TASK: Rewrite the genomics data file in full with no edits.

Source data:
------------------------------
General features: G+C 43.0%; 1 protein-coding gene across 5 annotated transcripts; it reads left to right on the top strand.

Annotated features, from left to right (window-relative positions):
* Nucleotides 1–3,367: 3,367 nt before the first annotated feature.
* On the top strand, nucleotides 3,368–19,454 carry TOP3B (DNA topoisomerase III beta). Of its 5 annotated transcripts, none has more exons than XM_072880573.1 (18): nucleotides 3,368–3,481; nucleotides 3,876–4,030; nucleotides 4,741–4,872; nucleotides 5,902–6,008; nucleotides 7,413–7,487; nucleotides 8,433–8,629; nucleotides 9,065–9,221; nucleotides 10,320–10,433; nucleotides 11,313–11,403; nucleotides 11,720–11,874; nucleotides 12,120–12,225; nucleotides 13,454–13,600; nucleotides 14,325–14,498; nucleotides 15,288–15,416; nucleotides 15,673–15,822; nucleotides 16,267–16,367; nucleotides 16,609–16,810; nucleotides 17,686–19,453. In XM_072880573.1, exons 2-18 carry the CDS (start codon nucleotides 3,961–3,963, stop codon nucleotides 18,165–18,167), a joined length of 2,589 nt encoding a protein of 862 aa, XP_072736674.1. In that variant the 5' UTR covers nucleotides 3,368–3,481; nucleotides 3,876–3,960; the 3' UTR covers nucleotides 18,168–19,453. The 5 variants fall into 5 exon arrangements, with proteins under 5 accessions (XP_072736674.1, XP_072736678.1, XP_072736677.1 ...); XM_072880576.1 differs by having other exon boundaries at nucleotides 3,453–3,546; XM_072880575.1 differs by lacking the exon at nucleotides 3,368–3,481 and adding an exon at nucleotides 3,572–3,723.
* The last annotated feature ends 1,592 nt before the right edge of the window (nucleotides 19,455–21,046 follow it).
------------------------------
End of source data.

General features: G+C 43.0%; 1 protein-coding gene across 5 annotated transcripts; it reads left to right on the top strand.

Annotated features, from left to right (window-relative positions):
* Nucleotides 1–3,367: 3,367 nt before the first annotated feature.
* On the top strand, nucleotides 3,368–19,454 carry TOP3B (DNA topoisomerase III beta). Of its 5 annotated transcripts, none has more exons than XM_072880573.1 (18): nucleotides 3,368–3,481; nucleotides 3,876–4,030; nucleotides 4,741–4,872; nucleotides 5,902–6,008; nucleotides 7,413–7,487; nucleotides 8,433–8,629; nucleotides 9,065–9,221; nucleotides 10,320–10,433; nucleotides 11,313–11,403; nucleotides 11,720–11,874; nucleotides 12,120–12,225; nucleotides 13,454–13,600; nucleotides 14,325–14,498; nucleotides 15,288–15,416; nucleotides 15,673–15,822; nucleotides 16,267–16,367; nucleotides 16,609–16,810; nucleotides 17,686–19,453. In XM_072880573.1, exons 2-18 carry the CDS (start codon nucleotides 3,961–3,963, stop codon nucleotides 18,165–18,167), a joined length of 2,589 nt encoding a protein of 862 aa, XP_072736674.1. In that variant the 5' UTR covers nucleotides 3,368–3,481; nucleotides 3,876–3,960; the 3' UTR covers nucleotides 18,168–19,453. The 5 variants fall into 5 exon arrangements, with proteins under 5 accessions (XP_072736674.1, XP_072736678.1, XP_072736677.1 ...); XM_072880576.1 differs by having other exon boundaries at nucleotides 3,453–3,546; XM_072880575.1 differs by lacking the exon at nucleotides 3,368–3,481 and adding an exon at nucleotides 3,572–3,723.
* The last annotated feature ends 1,592 nt before the right edge of the window (nucleotides 19,455–21,046 follow it).